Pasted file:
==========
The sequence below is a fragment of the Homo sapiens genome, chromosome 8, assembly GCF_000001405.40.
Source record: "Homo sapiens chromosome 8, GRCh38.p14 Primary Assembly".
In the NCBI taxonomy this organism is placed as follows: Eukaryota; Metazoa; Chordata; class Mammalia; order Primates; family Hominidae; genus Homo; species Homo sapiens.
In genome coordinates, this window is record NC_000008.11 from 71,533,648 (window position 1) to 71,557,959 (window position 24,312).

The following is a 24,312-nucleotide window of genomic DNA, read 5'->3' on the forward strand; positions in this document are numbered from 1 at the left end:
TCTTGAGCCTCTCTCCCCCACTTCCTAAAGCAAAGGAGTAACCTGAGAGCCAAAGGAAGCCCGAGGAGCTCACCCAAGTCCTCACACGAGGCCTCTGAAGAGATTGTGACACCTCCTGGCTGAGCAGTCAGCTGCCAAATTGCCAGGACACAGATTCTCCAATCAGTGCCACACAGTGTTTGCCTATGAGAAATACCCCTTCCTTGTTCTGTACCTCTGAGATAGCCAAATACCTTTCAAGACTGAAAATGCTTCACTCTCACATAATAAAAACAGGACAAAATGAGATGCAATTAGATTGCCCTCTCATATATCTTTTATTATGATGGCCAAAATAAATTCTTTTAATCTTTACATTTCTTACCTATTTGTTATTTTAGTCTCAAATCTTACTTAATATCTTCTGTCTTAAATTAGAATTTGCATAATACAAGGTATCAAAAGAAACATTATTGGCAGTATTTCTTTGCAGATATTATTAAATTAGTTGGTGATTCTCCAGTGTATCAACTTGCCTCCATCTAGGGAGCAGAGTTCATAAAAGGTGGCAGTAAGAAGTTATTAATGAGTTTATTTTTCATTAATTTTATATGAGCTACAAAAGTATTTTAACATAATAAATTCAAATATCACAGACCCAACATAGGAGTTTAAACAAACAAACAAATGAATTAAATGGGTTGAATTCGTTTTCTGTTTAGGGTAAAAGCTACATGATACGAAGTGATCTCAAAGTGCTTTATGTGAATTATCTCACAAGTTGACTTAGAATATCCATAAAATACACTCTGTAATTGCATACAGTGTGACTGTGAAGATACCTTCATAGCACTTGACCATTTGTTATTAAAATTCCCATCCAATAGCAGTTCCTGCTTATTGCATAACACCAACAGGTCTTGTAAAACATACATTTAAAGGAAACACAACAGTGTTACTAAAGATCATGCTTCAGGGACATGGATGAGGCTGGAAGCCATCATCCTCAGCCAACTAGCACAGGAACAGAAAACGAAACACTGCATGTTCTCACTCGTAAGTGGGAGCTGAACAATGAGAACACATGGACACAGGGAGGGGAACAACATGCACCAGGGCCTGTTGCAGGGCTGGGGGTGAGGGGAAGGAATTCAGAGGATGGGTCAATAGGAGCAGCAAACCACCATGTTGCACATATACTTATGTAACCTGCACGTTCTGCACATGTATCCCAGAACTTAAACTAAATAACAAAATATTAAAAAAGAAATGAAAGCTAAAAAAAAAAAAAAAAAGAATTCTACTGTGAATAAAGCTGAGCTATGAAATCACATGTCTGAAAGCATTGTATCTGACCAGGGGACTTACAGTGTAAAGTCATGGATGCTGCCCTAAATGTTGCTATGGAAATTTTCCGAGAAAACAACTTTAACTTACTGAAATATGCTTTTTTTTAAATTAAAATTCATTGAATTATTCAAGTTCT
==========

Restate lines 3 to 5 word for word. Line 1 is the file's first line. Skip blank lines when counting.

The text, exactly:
In the NCBI taxonomy this organism is placed as follows: Eukaryota; Metazoa; Chordata; class Mammalia; order Primates; family Hominidae; genus Homo; species Homo sapiens.
In genome coordinates, this window is record NC_000008.11 from 71,533,648 (window position 1) to 71,557,959 (window position 24,312).

The following is a 24,312-nucleotide window of genomic DNA, read 5'->3' on the forward strand; positions in this document are numbered from 1 at the left end: